• While bathing your cavy, be careful not to let them inhale or swallow the bath water.¬†
  • Rinse the shampoo and dry your guinea pig as quickly as possible. Cavies are prone to chills and can get sick if they remain wet.¬†

And if your guinea pig doesn't maintain hygiene or gets greasy in a few days, you should talk to a vet to rule out a medical problem. 

#7 Give Your Cavy a Trim 

Long-haired cavies often have poop and food leftovers stuck in their fur, which they can't remove. So, to keep the cage clean, you should trim your cavy's fur at least once a month. 

Pay special attention to the area around the tail and bottom because it's easy for feces to get tangled in the long fur. Watch this video to see how to do it without hurting your piggy. 

Regularly grooming the fur with a soft-bristle brush is also an excellent way to prevent debris and poop from stinking up the cage and your pet.  

#8 Change the Diet

Certain food can make your guinea pig gassy, which explains why the cage smells bad despite regular cleaning. 

According to RSPCA, hay and grass should make up most of your piggy's diet. But you should also provide pellets, fresh veggies, and fruits because they're rich in nutrients and vitamins. (2)

Avoid gassy foods like cauliflower, cabbage, kale, broccoli, and Brussels sprouts. Also, don't feed your pet cooked food, dairy products, avocado, and meat. 

#9 Litter Box Training

Training your cavy to use a litter box is an excellent way to make spot cleaning easy and reduce foul smells. And it's not as hard as you imagine:

  • Place a litter tray with a few inches of bedding material in the area your guinea pig uses as a bathroom. I recommend paper or newspapers.¬†¬†
  • Observe your cavy and move the litter box if your guinea pig uses another spot to pee/poop.¬†
  • Don't use cat litter. It's unsafe for cavies and can cause many health problems, such as intestinal obstruction, respiratory issues, and allergies.¬†
  • Watch this video to see how to litter train your guinea pig.¬†

#10 Rule Out a Medical Problem

If you clean the cage regularly but can't get rid of bad smells, you should take your piggy to the vet to rule out health issues. 

When cavies have urinary tract infections, their pee has a strong, unpleasant odor. Diarrhea, dental problems, respiratory diseases, and abscesses can also contribute to bad cage odors. 

You should watch for warning symptoms such as loss of appetite, lack of grooming, lethargy, eye/nose discharge, and sudden behavior change. 

But it's a good idea to mention the smell problem to your vet, even if your cavy has no other symptoms. 

#11 Neuter Your Cavy

As I mentioned in the beginning, some male piggies smell more than females. That's because they have an active scent gland (it's in the tail area), which secrets an oily substance to mark territory.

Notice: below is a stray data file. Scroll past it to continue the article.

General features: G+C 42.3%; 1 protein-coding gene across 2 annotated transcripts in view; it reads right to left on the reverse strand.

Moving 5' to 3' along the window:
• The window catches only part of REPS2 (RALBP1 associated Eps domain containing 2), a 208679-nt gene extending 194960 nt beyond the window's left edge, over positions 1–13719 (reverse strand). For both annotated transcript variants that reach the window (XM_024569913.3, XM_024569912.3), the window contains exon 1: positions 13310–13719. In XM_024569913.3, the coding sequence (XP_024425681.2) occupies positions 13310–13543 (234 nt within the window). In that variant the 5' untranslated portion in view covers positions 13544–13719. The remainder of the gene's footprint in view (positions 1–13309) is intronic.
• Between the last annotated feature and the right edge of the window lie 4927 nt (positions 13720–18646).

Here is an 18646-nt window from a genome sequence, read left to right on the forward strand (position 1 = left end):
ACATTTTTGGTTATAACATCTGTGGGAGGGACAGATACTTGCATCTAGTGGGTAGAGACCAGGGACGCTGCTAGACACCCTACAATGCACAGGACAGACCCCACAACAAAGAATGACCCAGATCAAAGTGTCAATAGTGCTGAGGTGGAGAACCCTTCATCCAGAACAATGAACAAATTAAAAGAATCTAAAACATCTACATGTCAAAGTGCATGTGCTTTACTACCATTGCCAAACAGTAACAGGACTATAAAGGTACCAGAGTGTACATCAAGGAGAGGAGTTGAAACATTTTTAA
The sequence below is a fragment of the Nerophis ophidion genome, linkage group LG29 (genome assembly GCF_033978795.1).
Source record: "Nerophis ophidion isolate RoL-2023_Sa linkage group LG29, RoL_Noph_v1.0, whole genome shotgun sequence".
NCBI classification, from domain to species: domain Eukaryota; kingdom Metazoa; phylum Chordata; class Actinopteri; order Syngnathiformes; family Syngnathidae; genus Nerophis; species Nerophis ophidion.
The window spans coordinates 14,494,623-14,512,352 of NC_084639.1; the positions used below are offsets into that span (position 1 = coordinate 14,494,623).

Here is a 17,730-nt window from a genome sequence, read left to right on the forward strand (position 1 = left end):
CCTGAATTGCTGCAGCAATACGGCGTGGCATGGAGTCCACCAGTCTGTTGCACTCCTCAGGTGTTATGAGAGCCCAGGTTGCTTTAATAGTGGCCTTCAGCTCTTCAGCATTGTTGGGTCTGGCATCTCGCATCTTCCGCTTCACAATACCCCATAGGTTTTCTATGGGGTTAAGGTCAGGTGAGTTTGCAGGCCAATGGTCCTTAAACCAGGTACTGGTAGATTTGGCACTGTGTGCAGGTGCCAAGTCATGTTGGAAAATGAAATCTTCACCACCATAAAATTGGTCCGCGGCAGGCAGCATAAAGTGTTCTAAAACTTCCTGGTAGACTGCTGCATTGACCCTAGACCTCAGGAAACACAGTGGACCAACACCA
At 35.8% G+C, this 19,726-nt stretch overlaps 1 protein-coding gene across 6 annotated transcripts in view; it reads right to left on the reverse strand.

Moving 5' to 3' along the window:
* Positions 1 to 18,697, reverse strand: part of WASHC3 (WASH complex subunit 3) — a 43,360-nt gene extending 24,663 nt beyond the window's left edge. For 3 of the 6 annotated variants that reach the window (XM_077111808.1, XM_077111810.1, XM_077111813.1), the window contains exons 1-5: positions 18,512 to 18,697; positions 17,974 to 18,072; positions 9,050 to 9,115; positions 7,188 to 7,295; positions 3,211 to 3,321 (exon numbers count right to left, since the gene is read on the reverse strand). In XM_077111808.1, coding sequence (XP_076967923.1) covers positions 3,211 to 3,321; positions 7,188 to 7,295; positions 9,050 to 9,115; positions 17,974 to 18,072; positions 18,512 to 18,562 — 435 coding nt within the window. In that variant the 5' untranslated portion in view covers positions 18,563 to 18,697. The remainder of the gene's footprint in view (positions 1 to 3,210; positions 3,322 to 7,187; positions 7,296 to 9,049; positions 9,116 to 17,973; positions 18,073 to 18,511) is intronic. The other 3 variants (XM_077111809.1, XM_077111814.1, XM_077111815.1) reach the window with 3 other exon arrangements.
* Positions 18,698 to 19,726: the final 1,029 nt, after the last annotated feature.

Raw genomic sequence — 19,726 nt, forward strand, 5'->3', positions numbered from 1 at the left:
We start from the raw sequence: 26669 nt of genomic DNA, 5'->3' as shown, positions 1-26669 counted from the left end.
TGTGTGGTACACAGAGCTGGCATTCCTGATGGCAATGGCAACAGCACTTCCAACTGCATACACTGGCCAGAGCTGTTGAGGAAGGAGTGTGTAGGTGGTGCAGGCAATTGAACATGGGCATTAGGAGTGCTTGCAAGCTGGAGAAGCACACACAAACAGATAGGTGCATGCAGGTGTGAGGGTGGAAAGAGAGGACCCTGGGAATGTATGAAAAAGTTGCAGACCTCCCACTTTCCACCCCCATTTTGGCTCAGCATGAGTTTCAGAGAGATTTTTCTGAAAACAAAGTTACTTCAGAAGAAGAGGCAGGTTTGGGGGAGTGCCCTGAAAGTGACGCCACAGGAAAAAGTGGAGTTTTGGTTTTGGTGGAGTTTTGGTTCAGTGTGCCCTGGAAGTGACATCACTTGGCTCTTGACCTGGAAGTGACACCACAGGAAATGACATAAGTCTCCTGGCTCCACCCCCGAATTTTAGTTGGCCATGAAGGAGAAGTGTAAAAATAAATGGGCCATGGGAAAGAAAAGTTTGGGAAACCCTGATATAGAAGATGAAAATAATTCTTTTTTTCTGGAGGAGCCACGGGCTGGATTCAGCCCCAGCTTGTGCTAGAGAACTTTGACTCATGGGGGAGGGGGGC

Neutering your cavy can reduce the greasy build-up around the gland area and prevent bad smells from accumulating around the cage.

However, keep in mind that neutering won't change your piggy behavior or stop them from fighting other males. And neutering small animals is more dangerous than larger pets, such as cats and dogs. 

So, if you're worried about smells, I recommend getting female guinea pigs. They tend to be calmer and less likely to fight. 

#12 Buy a Larger Cage

Sometimes the odor problem is related to the cage's size. Many commercial guinea pig cages are too small, especially for multiple guinea pigs. 

Your cavies have little room to do their business in a tiny cage, so the bedding gets wet quickly and can't dry. A bigger cage can help with the smell and improve your guinea pig's health. 

The Human Society of the United States recommends at least 7.5 square feet (30" x 36")for a single guinea pig and 10.5 square feet (30" x 50") for two. (3)

#13 Provide Adequate Ventilation 

If you have a stinky guinea pig cage, consider whether it has proper ventilation. For example, enclosures with solid sides should have a wire top mesh to provide enough air. 

Ensure you use a cage designed for guinea pigs because other types of enclosures can be too hot for your cavy to handle. 

#14 Use an Air Purifier 

Whenever my cavy is sick and stinkier than usual, I use an air purifier with activated carbon to remove urine/feces odors. It's not a miracle solution, but it eliminates the worst smells. 

Moreover, an air purifier benefits cavies with sensitive respiratory systems, prone to allergies or asthma attacks.

However, never use an air freshener, oil diffuser, or other fragrances in your guinea pig cage. Some oils are toxic to small animals, and the strong scents can irritate your pet's lungs.  

#15 Get a New Cage 

Think about how long you have been using your current guinea pig cage. Most guinea pig enclosures are made of plastic, which can accumulate unpleasant smells over time. 

So, if you can't get the foul odors out of the cage with vinegar and enzyme cleaners, it may be time to buy a new one. 

FAQs

1. Why does my guinea pig cage smell so fast? 

Guinea pig cages smell bad when you don't remove feces, food leftovers, and soiled bedding daily. Some medical issues can also cause bad cage odors. 

2. Do guinea pigs smell up the room badly? 

Guinea pigs shouldn't smell bad or stink up the room. If your cavy is smelly, the cause can be a dirty cage, underlying disease, or wrong diet. 

3. Can I use an air freshener with guinea pigs? 

Don't place air fresheners or other fragrances in your guinea pig habitat. Cavies have sensitive respiratory systems, so strong odors can irritate their lungs.  

Conclusion 

Keeping a guinea pig cage odor-free is all about maintaining hygiene by changing the wet bedding often, picking poop several times per day, and washing everything. 

And don't forget that guinea pigs need proper grooming and an occasional bath to prevent bad smells from accumulating in the cage.

So, while guinea pigs are small and cute, it can be overwhelming to keep their cage spot-clean. Think about that if you're thinking about whether a guinea pig is the right choice for you. 

What do you think about these 15 tips on how to keep a guinea pig cage from smelling? Do you have any other tricks? Share your thoughts in the comment section.  

Resources:

1. https://vcahospitals.com/know-your-pet/guinea-pigs-owning

2. https://www.rspca.org.uk/adviceandwelfare/pets/rodents/guineapigs/diet